The gymnasium is part of the school’s $3.5-million renovation plan. The city originally approved the modernization with the stipulation that the gym must be redesigned to fit in better with the neighborhood and be approved by the Design Review Board.
With the board’s approval, only a few last minor changes must be made. The board is requiring a final review of the landscape plans, an increase in the number of trellises on the gymnasium if possible, an irrigation plan and more textural features added to the building to help it relate to surrounding buildings.
Coleman said he hopes to get the grading permits immediately and have the building up by the end of the year.
During the board meeting, several residents who live in the residential area surrounding the school spoke against the gymnasium. The residents are concerned about the impact the gymnasium will have on their neighborhood and appealed the City Council’s approval in April, but lost.
The residents’ biggest concern with the gymnasium, neighbor Kim Lerner said, is the sheer size of the building in proportion to the size of the school and the parking problems they anticipate it will create. She said the biggest question is why the school needs such a behemoth of a gym.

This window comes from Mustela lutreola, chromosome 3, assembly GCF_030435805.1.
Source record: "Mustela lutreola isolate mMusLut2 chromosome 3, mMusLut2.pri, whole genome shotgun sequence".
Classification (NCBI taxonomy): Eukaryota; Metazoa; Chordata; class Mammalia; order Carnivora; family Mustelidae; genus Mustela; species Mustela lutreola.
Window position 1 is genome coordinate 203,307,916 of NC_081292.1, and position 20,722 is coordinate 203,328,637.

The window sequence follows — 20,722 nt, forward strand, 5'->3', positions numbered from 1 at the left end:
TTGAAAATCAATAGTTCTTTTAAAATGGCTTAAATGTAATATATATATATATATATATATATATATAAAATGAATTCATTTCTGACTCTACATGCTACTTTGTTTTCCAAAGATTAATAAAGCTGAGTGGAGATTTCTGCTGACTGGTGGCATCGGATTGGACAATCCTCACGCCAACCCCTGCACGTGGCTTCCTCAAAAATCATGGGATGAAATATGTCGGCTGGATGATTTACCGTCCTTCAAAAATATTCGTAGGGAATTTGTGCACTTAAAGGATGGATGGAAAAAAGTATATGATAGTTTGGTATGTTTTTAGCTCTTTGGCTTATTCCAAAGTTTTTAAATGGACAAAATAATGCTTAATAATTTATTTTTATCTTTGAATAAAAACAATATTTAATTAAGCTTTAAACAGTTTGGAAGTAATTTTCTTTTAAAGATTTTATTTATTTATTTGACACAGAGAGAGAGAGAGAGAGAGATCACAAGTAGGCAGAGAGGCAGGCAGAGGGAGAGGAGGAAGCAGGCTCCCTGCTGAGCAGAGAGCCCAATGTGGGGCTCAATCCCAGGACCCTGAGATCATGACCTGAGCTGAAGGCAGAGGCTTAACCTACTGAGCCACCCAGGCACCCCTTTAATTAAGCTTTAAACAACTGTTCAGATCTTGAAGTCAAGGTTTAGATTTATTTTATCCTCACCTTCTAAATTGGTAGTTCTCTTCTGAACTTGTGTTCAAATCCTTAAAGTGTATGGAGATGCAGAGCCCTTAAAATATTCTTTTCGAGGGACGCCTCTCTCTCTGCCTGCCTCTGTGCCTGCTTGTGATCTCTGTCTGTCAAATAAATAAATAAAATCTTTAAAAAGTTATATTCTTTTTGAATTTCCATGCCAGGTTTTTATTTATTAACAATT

Coleman said the building is more than just a gym, since it will also hold two large storage facilities and restrooms for the American Youth Soccer Organization, a weight room, a dance and cheer room, a storage facility for drama, a concessions stand, two offices and team lockers and restrooms.
“It’s just a shame that people just don’t see it for what it is,” Coleman said.
Gary Worthington, a resident in the area for 41 years, said in the meeting that residents are going to do whatever they can to stop the building, including a lawsuit against the city. The residents have the papers for the lawsuit ready to go and their lawyer was just waiting to see what happened at the meeting, Lerner said.
“The only way this is going to stop is in the courts,” Worthington said.